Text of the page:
By Monique Jones
By Travis Cohen
By Liz Tracy
By Terrence McCoy
By Morgan Golumbuk
By Ciara LaVelle
By Carolina del Busto
By Michael E. Miller
Few people come to Miami in search of history. If anything, people flock here to escape the past. They flee oppressive political regimes, depressed economic conditions, and brutal weather. Retirees trade in work for golf and a poolside seat. Families relocate for the promise of jobs. Artists and entertainers leave behind the grind of more competitive creative centers, while model wanna-be's descend on South Beach in hopes of being discovered. And builders cash in by erecting housing overnight to satisfy the needs of a continuously swelling population. Warm weather, outdoor cafes, all-night clubs, and miles and miles of beckoning beaches promote a party mentality, the illusion of living in the moment. Yet with all due respect to hedonists and Buddhists, the eternal present can sustain someone for just so long. After a while everybody craves a fix of historical connection to the place in which they live. Evelyn Wilde Mayerson provides that fix for South Floridians in Marjory, her feisty and informative celebration of the life of Marjory Stoneman Douglas, now on-stage at the Coconut Grove Playhouse's Encore Room.
Like many of us, Douglas was not born in Miami. The writer and conservationist, who turned 106 this past Sunday, arrived from New England in 1915 at the age of 25. Her beloved mother Lillian had died. Her husband, Kenneth Douglas, had forged her name to one too many checks. So she came here to join her father, the first editor in chief of the Miami Herald, whom she had not seen since she was six. Frank Stoneman put his daughter to work as the Herald's first woman reporter. Her beat: gossip. Douglas was also the first woman in Florida to enlist in the navy during World War I. By 1926 she had quit the Herald, had a house built in Coconut Grove (where she still resides), and was earning a living as a short story writer. A request to write a book about the Miami River blossomed into a research project on the vast ecosystem that supplies South Florida with water; her seminal book on the subject, The Everglades: River of Grass, was published in 1947. More than twenty years after the publication of River of Grass, Douglas turned political activist in support of the Everglades. From her late seventies until she turned 100, she lobbied the state legislature and flew around the world educating people about the dangers of overdeveloping and despoiling South Florida's natural resources.
Playwright Mayerson, an English professor at the University of Miami and the author of Miami: A Saga (an intergenerational novel about five South Florida families), opens her two-act, one-person play in Douglas's living room in 1979. She structures the show partially around the then-89-year-old activist's eight-week struggle to get herself on the agenda of a crucial legislative session in Tallahassee and partially around an interview Douglas gives to a reporter who comes to her house. We never see the reporter, whose intended story Douglas hopes will promote interest in saving the environment. Yet while being interviewed, Douglas recalls the story of her life, from the loss of her mother (the pain of which follows her into later life) to the crucial realization that the Everglades is indeed a river and not a swamp. Thus Mayerson splices together the past and the present, creating a pastiche of Douglas's personal background and Miami's social and political history.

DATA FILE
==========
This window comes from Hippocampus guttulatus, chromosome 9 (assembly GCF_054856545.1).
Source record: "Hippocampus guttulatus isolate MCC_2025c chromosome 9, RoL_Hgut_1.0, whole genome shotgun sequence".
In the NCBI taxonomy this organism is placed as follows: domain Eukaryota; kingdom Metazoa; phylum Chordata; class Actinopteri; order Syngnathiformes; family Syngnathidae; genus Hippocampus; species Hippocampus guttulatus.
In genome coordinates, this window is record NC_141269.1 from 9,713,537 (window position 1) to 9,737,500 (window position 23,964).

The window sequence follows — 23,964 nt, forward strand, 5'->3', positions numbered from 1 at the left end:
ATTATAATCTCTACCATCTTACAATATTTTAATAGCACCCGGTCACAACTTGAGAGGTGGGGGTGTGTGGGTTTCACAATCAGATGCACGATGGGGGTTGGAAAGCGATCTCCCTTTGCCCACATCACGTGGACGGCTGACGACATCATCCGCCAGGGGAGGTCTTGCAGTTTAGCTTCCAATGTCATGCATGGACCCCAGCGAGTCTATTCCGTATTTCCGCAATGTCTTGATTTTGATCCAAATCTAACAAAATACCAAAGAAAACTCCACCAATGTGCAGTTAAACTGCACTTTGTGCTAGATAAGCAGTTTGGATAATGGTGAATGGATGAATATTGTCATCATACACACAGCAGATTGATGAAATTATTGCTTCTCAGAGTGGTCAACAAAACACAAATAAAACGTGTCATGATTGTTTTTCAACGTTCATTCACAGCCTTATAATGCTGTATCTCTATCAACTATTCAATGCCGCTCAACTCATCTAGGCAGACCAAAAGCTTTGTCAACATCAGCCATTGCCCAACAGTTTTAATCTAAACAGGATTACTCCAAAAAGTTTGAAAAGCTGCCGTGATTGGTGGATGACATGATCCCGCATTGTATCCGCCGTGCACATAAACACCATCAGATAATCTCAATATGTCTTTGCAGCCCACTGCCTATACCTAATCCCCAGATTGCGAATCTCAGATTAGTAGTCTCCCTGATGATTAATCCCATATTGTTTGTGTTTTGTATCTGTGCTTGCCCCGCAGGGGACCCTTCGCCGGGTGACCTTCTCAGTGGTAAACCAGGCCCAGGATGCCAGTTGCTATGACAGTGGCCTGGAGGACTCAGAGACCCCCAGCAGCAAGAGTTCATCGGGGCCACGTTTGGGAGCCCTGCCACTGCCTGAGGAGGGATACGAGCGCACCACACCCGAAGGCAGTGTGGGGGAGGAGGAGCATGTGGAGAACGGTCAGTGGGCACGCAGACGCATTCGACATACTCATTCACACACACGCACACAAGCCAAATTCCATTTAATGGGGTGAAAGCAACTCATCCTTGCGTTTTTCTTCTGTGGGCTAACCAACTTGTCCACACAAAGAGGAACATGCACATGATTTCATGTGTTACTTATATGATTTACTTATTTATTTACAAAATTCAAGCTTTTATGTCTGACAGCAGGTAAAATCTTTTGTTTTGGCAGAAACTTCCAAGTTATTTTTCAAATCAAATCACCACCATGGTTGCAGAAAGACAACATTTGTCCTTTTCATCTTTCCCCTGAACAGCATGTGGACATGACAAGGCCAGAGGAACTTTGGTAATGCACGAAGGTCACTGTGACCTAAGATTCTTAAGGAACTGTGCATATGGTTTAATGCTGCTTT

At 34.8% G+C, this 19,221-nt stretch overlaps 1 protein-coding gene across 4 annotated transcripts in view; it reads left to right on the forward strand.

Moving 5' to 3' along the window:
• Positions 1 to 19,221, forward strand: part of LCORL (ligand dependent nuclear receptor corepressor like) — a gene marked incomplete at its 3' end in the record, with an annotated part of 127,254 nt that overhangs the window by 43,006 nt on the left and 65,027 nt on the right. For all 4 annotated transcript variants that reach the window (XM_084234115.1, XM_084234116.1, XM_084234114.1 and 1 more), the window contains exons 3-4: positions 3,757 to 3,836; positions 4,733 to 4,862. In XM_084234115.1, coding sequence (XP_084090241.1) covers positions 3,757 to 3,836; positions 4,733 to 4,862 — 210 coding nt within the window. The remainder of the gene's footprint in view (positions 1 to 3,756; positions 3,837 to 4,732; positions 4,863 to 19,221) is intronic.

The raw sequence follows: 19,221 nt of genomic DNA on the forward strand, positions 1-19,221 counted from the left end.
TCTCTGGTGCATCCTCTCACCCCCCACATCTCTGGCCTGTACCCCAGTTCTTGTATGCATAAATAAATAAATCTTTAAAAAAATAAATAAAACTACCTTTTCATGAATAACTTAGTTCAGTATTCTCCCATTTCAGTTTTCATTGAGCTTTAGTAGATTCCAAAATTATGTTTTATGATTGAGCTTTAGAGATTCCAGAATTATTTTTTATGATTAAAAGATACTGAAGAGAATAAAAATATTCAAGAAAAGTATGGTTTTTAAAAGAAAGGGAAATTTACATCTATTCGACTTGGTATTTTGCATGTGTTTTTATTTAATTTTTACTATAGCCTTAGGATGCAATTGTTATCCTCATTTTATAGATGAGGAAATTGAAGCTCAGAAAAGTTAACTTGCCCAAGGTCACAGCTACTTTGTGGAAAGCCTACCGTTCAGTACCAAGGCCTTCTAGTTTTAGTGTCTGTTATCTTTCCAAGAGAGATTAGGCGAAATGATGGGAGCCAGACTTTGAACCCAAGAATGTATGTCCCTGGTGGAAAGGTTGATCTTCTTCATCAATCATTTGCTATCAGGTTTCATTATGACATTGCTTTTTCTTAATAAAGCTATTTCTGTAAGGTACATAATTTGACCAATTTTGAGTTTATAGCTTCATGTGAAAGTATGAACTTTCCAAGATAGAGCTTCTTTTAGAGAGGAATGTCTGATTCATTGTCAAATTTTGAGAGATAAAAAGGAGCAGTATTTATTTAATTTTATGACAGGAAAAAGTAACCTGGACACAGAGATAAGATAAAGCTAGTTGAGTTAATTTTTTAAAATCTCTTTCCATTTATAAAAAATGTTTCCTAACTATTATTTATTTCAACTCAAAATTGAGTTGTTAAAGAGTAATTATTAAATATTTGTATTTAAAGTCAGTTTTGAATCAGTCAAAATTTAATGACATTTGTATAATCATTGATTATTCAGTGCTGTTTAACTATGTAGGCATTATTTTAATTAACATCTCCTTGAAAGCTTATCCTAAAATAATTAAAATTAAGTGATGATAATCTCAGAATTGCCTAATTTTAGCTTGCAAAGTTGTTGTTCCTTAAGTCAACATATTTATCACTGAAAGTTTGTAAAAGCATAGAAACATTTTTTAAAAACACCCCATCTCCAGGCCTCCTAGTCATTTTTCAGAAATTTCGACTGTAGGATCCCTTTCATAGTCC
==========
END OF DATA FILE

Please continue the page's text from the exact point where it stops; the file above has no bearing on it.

Where Mayerson engagingly delivers Douglas on the page, director Gail Garrisan brings this woman's remarkable and inspiring life to the stage, urging a heartfelt and authentic performance from actress Joan Turner. In their hands, Douglas emerges as both folksy (she wears big floppy hats, loves to sleep until noon, and dotes on her cat) and erudite (she effortlessly quotes philosophers and writers from Aristotle to Virgil to Flannery O'Connor to Yeats). And she does not suffer fools gladly, whether she's snapping at the young interviewer who doesn't understand a literary reference or snarling at detractors in a public meeting for not booing her loudly enough.
Although engagingly written and performed, Marjory sometimes feels unwieldy. Mayerson has crammed two acts with decades of information culled from Douglas's collected papers and from interviews with Douglas herself. As a result the play's scales at times tip more in the direction of documentary than drama, as if it were a staged version of an episode of the A&E channel's made-for-television biography series. Accordingly, the director and actress seem to struggle with the sheer bulk of the material. To stitch together this collection of scenes on the Encore Room's tiny stage, Garrisan (in collaboration with lighting director Todd Wren) often dims the lights and then raises a single spotlight to indicate another time or place. Under the spotlight Turner relives scenes as a child with her mother, as a young woman with her father, and as a conservationist appealing to various organizations to support her environmental cause. The transitions feel clumsy. Turner, with two acts' worth of solo characterization to juggle, sometimes reaches to remember her lines.
In the overall scheme of the evening, however, the sheer force of Douglas's personality A carefully, intelligently, and lovingly evoked by Mayerson, Garrisan, and Turner A overshadows any awkwardness. Quite an achievement, the production pays gracious tribute to Marjory while honoring the natural world this extraordinary woman has fought to preserve.